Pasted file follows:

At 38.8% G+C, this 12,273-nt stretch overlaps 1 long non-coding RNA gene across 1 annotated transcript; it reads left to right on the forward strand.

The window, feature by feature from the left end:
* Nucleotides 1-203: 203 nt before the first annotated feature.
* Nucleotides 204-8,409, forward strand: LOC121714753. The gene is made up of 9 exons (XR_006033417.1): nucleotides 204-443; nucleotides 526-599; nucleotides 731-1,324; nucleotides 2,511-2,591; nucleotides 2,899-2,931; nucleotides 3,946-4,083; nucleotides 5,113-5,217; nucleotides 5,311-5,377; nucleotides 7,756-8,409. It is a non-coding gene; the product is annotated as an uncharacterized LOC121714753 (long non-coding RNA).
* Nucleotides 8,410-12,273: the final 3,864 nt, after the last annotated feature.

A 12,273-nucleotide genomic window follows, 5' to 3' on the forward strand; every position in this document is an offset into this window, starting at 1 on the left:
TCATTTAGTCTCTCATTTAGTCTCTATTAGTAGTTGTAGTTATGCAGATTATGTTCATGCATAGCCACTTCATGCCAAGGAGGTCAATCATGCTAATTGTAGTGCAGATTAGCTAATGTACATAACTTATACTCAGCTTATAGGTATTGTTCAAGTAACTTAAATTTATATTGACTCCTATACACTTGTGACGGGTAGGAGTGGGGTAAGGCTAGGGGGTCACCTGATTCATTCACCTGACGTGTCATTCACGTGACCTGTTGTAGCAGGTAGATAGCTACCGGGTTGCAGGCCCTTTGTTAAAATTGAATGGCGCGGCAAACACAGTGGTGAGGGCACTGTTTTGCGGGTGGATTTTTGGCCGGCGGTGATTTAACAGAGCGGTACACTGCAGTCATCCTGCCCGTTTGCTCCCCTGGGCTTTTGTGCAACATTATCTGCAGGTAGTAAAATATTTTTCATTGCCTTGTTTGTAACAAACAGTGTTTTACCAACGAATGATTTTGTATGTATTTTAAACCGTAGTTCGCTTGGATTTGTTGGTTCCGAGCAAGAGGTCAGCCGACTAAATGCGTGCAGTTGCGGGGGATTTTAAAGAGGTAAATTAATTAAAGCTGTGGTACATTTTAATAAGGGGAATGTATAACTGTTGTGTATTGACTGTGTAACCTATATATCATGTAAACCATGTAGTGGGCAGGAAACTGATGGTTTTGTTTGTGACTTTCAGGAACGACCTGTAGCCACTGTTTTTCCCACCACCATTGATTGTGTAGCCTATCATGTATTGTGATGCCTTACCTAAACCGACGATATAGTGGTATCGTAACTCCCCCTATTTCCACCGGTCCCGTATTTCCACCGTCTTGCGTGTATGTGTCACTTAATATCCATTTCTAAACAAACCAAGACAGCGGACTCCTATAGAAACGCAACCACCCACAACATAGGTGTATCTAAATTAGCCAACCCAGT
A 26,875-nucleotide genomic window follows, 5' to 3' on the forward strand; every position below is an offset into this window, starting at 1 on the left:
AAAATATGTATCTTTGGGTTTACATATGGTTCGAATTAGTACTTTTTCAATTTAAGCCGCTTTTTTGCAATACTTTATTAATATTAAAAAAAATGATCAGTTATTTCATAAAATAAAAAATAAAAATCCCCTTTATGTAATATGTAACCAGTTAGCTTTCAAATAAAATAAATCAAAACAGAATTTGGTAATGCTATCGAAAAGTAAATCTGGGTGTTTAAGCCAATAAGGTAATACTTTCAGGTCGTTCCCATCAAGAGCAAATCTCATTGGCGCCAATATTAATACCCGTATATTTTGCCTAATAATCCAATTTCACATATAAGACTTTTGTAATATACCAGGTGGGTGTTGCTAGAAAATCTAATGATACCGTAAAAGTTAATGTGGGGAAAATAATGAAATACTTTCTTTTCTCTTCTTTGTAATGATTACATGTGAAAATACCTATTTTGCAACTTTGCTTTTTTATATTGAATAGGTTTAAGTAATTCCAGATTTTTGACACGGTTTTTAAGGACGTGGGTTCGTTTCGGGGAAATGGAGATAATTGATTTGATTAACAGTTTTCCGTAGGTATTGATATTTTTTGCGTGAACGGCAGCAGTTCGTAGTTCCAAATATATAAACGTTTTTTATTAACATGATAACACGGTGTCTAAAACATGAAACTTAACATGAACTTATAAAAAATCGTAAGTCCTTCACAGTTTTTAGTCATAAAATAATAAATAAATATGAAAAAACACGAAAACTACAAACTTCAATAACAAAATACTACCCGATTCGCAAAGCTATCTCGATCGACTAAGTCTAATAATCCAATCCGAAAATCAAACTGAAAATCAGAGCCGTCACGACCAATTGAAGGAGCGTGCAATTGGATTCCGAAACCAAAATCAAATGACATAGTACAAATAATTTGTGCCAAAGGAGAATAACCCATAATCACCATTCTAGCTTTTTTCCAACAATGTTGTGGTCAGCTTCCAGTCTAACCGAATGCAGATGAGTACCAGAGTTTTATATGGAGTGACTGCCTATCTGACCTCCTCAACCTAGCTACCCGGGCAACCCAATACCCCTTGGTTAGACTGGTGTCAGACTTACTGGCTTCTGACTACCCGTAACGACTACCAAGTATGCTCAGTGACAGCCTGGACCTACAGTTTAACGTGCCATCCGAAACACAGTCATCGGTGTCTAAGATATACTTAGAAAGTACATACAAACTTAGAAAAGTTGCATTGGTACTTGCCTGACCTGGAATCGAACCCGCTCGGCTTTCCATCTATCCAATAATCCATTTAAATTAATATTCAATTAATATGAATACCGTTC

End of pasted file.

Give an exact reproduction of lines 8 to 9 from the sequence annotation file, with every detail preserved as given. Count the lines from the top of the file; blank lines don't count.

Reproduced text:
A 26,875-nucleotide genomic window follows, 5' to 3' on the forward strand; every position below is an offset into this window, starting at 1 on the left:
AAAATATGTATCTTTGGGTTTACATATGGTTCGAATTAGTACTTTTTCAATTTAAGCCGCTTTTTTGCAATACTTTATTAATATTAAAAAAAATGATCAGTTATTTCATAAAATAAAAAATAAAAATCCCCTTTATGTAATATGTAACCAGTTAGCTTTCAAATAAAATAAATCAAAACAGAATTTGGTAATGCTATCGAAAAGTAAATCTGGGTGTTTAAGCCAATAAGGTAATACTTTCAGGTCGTTCCCATCAAGAGCAAATCTCATTGGCGCCAATATTAATACCCGTATATTTTGCCTAATAATCCAATTTCACATATAAGACTTTTGTAATATACCAGGTGGGTGTTGCTAGAAAATCTAATGATACCGTAAAAGTTAATGTGGGGAAAATAATGAAATACTTTCTTTTCTCTTCTTTGTAATGATTACATGTGAAAATACCTATTTTGCAACTTTGCTTTTTTATATTGAATAGGTTTAAGTAATTCCAGATTTTTGACACGGTTTTTAAGGACGTGGGTTCGTTTCGGGGAAATGGAGATAATTGATTTGATTAACAGTTTTCCGTAGGTATTGATATTTTTTGCGTGAACGGCAGCAGTTCGTAGTTCCAAATATATAAACGTTTTTTATTAACATGATAACACGGTGTCTAAAACATGAAACTTAACATGAACTTATAAAAAATCGTAAGTCCTTCACAGTTTTTAGTCATAAAATAATAAATAAATATGAAAAAACACGAAAACTACAAACTTCAATAACAAAATACTACCCGATTCGCAAAGCTATCTCGATCGACTAAGTCTAATAATCCAATCCGAAAATCAAACTGAAAATCAGAGCCGTCACGACCAATTGAAGGAGCGTGCAATTGGATTCCGAAACCAAAATCAAATGACATAGTACAAATAATTTGTGCCAAAGGAGAATAACCCATAATCACCATTCTAGCTTTTTTCCAACAATGTTGTGGTCAGCTTCCAGTCTAACCGAATGCAGATGAGTACCAGAGTTTTATATGGAGTGACTGCCTATCTGACCTCCTCAACCTAGCTACCCGGGCAACCCAATACCCCTTGGTTAGACTGGTGTCAGACTTACTGGCTTCTGACTACCCGTAACGACTACCAAGTATGCTCAGTGACAGCCTGGACCTACAGTTTAACGTGCCATCCGAAACACAGTCATCGGTGTCTAAGATATACTTAGAAAGTACATACAAACTTAGAAAAGTTGCATTGGTACTTGCCTGACCTGGAATCGAACCCGCTCGGCTTTCCATCTATCCAATAATCCATTTAAATTAATATTCAATTAATATGAATACCGTTC